Synopses & Reviews
On a ravaged Earth, fate and circumstances bring together a disparate group of characters, including a fascist with dreams of a coup, a composer who plays his instrument with his mind, a First Lady who calls all the shots, and the worlds last practicing therapist. And they all must contend with an underclass that is beginning to ask a few too many questions, aided by a man called Loony Luke and his very persuasive pet alien.
In classic Philip K. Dick fashion, The Simulacra combines time travel, psychotherapy, telekinesis, androids, and Neanderthal-like mutants to create a rousing, mind-bending story where there are conspiracies within conspiracies and nothing is ever what it seems.
In classic Philip K. Dick fashion, The Simulacra
shows that there are conspiracies within conspiracies and nothing is ever what it seems.
On a ravaged Earth, fate and circumstances bring a disparate group of characters together. Combining time travel, psychotherapy, telekinesis, androids, and Neanderthal-like mutants, this rousing, mind-bending story has something for any fan of Dicks work.
Set in the middle of the twenty-first century, The Simulacra is the story of an America where the whole government is a fraud and the President is an android. Against this backdrop, Dr. Superb, the sole remaining psychotherapist, is struggling to practice in a world full of the maladjusted. Ian Duncan is desperately in love with the first lady, Nicole Thibideaux, who he has never met. Richard Kongrosian refuses to see anyone because he is convinced his body odor is lethal. And the fascistic Berthold Goltz is trying to overthrow the government. With wonderful aplomb, Philip K. Dick brings this story to a crashing conclusion and in classic fashion shows there is always another layer of conspiracy beneath the one we see.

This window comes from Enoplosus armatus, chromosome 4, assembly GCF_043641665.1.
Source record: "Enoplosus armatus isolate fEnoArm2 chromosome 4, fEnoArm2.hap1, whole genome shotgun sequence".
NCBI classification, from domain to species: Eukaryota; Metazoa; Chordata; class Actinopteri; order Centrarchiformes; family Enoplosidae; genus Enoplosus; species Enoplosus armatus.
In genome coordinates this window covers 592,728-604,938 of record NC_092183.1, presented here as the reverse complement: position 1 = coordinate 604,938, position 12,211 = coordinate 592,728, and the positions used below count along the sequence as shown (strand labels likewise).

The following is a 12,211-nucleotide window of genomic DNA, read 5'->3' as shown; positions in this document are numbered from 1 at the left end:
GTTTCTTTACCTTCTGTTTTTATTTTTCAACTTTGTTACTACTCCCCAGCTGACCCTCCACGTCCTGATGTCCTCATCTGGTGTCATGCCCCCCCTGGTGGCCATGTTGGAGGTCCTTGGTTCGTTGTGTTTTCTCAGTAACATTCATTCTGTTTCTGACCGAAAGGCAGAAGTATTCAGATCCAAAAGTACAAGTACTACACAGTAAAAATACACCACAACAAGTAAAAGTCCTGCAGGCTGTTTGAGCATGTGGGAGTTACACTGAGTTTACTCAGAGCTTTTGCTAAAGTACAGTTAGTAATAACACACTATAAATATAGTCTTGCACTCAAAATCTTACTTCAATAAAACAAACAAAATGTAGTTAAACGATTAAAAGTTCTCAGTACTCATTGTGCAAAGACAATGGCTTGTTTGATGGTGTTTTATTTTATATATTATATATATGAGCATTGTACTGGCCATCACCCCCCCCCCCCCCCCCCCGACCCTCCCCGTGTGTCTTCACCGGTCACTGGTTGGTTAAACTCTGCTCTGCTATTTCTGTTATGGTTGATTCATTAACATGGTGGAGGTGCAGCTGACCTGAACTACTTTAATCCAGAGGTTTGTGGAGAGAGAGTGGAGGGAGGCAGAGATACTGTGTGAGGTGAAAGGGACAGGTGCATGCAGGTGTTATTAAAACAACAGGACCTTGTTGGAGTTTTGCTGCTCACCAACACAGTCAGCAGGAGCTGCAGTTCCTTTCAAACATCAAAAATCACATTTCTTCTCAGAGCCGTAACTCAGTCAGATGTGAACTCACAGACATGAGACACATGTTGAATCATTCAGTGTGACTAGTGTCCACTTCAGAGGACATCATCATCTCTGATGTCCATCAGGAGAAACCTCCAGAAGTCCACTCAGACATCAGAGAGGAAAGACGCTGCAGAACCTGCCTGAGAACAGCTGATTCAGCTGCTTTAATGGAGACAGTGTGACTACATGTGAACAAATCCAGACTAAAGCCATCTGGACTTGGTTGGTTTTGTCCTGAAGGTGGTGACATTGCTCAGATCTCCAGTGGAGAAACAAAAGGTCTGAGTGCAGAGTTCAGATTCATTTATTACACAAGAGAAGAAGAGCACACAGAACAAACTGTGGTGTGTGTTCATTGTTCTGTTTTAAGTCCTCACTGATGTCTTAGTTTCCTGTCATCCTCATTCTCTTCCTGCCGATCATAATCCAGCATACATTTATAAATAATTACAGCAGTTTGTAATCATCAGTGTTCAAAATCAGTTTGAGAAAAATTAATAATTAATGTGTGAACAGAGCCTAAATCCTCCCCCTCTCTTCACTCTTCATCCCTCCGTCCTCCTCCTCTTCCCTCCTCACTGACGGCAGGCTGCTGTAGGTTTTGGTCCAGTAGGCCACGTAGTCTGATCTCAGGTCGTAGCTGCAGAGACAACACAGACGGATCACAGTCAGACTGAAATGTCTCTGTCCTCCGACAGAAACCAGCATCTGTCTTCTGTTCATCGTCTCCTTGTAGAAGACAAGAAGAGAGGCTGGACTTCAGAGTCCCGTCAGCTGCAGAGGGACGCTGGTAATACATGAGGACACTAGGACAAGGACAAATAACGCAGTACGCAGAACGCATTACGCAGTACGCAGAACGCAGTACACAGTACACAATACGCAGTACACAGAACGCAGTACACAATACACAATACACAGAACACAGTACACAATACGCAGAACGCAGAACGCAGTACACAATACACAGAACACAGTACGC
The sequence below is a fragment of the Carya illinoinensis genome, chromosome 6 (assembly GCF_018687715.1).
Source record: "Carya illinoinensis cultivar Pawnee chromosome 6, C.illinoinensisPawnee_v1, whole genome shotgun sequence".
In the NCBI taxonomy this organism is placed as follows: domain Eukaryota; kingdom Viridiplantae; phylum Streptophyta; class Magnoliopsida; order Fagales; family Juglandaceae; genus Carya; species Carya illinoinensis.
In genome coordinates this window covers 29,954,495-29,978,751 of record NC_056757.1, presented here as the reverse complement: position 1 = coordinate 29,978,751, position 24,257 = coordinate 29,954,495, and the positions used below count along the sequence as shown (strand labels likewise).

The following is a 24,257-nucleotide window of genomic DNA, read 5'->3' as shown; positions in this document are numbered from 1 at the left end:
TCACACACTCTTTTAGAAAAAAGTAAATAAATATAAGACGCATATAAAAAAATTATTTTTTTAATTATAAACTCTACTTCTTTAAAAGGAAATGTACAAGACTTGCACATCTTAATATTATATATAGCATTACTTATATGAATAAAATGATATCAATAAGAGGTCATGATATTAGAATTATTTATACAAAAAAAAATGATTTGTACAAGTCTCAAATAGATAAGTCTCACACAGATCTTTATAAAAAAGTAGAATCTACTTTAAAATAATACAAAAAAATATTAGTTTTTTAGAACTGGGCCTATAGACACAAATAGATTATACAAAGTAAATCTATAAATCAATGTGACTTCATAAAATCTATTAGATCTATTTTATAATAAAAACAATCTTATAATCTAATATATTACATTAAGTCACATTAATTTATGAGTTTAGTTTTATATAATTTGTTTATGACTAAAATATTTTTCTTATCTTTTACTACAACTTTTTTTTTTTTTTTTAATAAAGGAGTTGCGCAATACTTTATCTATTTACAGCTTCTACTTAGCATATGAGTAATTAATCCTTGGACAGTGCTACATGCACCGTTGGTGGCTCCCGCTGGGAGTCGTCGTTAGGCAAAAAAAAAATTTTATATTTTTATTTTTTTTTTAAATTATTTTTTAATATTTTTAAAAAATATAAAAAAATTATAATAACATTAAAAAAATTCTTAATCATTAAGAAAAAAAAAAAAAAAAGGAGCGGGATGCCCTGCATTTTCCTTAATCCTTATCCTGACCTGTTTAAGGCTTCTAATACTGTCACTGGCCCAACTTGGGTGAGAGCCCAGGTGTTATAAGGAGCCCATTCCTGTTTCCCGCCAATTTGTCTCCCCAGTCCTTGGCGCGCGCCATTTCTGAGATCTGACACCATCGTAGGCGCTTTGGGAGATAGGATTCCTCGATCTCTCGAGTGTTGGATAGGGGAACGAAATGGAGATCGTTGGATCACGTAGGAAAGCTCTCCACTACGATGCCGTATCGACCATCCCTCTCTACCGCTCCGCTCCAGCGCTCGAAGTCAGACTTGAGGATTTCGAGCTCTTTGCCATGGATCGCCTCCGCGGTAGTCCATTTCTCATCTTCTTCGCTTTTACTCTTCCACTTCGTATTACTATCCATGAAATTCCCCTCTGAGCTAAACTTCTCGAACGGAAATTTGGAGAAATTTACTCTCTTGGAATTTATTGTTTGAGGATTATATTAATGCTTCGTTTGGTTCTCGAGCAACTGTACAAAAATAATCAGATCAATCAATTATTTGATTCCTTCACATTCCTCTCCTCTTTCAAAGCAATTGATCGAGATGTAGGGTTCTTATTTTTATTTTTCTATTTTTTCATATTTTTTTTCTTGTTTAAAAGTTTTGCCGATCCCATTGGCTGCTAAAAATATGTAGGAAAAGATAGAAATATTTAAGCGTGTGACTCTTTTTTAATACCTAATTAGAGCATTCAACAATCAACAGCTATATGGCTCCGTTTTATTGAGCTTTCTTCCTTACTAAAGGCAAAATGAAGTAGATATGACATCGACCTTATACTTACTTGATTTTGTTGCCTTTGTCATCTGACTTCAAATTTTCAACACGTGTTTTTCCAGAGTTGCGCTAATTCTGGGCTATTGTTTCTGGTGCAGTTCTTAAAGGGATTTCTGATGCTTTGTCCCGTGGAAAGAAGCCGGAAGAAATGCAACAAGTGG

About the Author
Over a writing career that spanned three decades, Philip K. Dick (1928-1982) published 36 science fiction novels and 121 short stories in which he explored the essence of what makes man human and the dangers of centralized power. Toward the end of his life, his work turned toward deeply personal, metaphysical questions concerning the nature of God. Eleven novels and short stories have been adapted to film; notably: Blade Runner (based on Do Androids Dream of Electric Sheep?), Total Recall, Minority Report, and A Scanner Darkly. The recipient of critical acclaim and numerous awards throughout his career, Dick was inducted into the Science Fiction Hall of Fame in 2005, and in 2007 the Library of America published a selection of his novels in three volumes. His work has been translated into more than twenty-five languages.